Skip to content

Yates’ Approach to Navigating the Aging Workforce in Manufacturing

November 27, 2013

As a business heavily invested and involved in the manufacturing sector, Yates has a keen interest in the challenges our industry faces, and the ways in which manufacturing is changing and adapting to technology and an increasing global trade and labor network . One of the things we’ve noticed (and we’re certainly not the only ones) is that many of the manufacturers we deal with employ mostly people of the baby-boomer generation. In fact, on some recent tours of our facility, we’ve gotten several comments about the presence of young faces on our floor, as opposed to the mostly older demographic that was expected.

We haven’t invested in a huge PR campaign to attract young workers to our company, so how have we succeeded in maintaining this enviably mixed age range for our workforce? The answer is probably a maze of interrelated factors, but we think we’ve identified a few. At Yates, we hire based on both the skills the applicant has, and his or her desire to want to learn. We value those with a high degree of mechanical interest and aptitude, not necessarily on what diploma or degree they have.

Our internal structure is similarly driven by individual employees’ desires, and is primarily self-motivated. For instance, if one of our young employees has skill or experience with one particular machine, but would like to learn about another, we have training options available. We keep track of each new certification an employee achieves, and encourage this sort of interdisciplinary learning – it adds value to Yates to have employees experienced in multiple areas, and adds to their own personal sense of achievement. We’ve found this educational and training-focused approach to serve us well, and we think it prepares us well for the long-term future.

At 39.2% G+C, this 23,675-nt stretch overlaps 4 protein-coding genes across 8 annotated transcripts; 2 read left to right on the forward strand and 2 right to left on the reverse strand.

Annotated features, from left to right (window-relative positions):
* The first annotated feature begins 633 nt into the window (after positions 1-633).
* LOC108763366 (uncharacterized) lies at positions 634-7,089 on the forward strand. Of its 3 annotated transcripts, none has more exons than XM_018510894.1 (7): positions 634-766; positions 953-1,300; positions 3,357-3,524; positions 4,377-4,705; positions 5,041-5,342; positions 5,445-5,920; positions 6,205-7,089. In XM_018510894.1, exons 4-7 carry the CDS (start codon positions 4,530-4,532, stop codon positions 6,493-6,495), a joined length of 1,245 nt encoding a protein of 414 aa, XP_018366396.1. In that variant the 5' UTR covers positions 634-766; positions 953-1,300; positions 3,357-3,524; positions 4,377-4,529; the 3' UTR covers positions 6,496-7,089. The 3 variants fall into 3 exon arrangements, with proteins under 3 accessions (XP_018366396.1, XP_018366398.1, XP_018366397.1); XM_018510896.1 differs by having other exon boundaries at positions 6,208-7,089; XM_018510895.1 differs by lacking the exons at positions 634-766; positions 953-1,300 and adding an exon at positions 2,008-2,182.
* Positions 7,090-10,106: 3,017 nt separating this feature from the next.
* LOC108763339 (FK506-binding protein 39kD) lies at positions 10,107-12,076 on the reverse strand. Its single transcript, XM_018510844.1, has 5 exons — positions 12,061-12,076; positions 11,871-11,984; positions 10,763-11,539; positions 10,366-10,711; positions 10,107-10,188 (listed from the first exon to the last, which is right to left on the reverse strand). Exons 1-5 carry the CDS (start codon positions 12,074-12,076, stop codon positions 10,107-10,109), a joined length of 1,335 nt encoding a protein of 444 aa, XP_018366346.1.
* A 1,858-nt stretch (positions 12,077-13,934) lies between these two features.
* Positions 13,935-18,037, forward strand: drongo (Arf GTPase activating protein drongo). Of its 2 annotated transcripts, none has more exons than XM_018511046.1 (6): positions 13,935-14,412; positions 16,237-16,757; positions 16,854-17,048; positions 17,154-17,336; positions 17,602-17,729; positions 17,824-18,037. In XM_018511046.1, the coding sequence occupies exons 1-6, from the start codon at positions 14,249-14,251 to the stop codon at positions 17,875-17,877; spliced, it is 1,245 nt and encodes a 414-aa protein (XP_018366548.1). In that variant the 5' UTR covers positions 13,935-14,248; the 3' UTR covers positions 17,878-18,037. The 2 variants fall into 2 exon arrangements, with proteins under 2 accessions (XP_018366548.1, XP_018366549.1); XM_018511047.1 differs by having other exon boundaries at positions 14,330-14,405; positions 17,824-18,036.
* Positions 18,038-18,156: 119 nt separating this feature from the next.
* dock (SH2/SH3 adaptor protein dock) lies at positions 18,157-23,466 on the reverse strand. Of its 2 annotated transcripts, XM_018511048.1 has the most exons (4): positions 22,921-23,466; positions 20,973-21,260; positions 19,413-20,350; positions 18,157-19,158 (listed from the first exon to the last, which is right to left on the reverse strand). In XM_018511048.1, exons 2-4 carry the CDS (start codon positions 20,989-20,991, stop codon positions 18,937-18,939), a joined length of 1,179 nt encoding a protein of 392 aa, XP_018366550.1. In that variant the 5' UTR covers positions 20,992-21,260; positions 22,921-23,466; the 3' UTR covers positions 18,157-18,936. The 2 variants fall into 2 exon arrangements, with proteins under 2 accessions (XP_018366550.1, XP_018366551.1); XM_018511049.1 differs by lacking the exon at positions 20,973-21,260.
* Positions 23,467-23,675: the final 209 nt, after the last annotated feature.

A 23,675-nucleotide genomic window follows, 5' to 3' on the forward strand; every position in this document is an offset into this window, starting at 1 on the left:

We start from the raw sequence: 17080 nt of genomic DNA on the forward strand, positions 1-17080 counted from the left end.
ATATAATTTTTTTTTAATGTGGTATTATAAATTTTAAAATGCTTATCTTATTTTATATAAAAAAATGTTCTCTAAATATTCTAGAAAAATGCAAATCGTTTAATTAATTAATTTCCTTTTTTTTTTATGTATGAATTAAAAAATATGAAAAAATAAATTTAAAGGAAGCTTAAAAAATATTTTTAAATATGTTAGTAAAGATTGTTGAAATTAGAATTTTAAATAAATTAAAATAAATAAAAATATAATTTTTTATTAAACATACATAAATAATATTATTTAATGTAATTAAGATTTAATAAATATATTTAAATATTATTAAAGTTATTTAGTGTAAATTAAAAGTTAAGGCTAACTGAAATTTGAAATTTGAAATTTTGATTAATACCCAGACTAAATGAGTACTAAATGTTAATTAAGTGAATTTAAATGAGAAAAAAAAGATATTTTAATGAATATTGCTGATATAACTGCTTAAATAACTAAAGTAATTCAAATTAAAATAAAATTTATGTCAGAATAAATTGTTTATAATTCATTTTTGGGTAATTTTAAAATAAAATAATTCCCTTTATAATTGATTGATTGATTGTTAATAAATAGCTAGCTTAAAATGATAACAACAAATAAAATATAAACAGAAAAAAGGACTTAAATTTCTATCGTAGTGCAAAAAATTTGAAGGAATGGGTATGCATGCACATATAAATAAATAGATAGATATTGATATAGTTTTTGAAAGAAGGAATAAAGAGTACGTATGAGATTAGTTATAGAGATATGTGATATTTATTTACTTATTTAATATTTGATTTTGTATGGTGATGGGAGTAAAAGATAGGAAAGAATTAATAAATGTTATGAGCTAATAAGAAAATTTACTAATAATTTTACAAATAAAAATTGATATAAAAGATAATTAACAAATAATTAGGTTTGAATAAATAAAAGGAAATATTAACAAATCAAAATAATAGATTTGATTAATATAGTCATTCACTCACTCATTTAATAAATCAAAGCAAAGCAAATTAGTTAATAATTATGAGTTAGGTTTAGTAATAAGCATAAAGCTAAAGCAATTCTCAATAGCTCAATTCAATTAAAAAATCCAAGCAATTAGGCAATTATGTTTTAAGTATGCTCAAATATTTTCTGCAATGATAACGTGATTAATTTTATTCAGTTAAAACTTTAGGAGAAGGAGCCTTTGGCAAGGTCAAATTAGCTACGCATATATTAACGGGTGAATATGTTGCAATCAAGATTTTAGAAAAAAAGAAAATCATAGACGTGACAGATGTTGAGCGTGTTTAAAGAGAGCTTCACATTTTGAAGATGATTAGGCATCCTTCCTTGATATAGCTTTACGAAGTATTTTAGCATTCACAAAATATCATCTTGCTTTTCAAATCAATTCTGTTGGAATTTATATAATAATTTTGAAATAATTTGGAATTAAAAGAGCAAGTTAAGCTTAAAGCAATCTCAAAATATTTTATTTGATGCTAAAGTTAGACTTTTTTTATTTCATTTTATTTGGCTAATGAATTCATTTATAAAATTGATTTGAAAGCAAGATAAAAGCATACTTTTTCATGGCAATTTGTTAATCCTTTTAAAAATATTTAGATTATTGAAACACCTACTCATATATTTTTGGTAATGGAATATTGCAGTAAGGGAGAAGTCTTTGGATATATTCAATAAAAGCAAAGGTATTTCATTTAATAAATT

What’s your perspective? What else can manufacturers do to encourage younger workers to join the ranks of manufacturing? Tweet @YatesCylinders with your two cents, or just to follow our industry updates and join our conversations.

No comments yet

Leave a Reply

Please log in using one of these methods to post your comment:

WordPress.com Logo

You are commenting using your WordPress.com account. Log Out /  Change )

Google photo

You are commenting using your Google account. Log Out /  Change )

Twitter picture

You are commenting using your Twitter account. Log Out /  Change )

Facebook photo

You are commenting using your Facebook account. Log Out /  Change )

Connecting to %s

%d bloggers like this: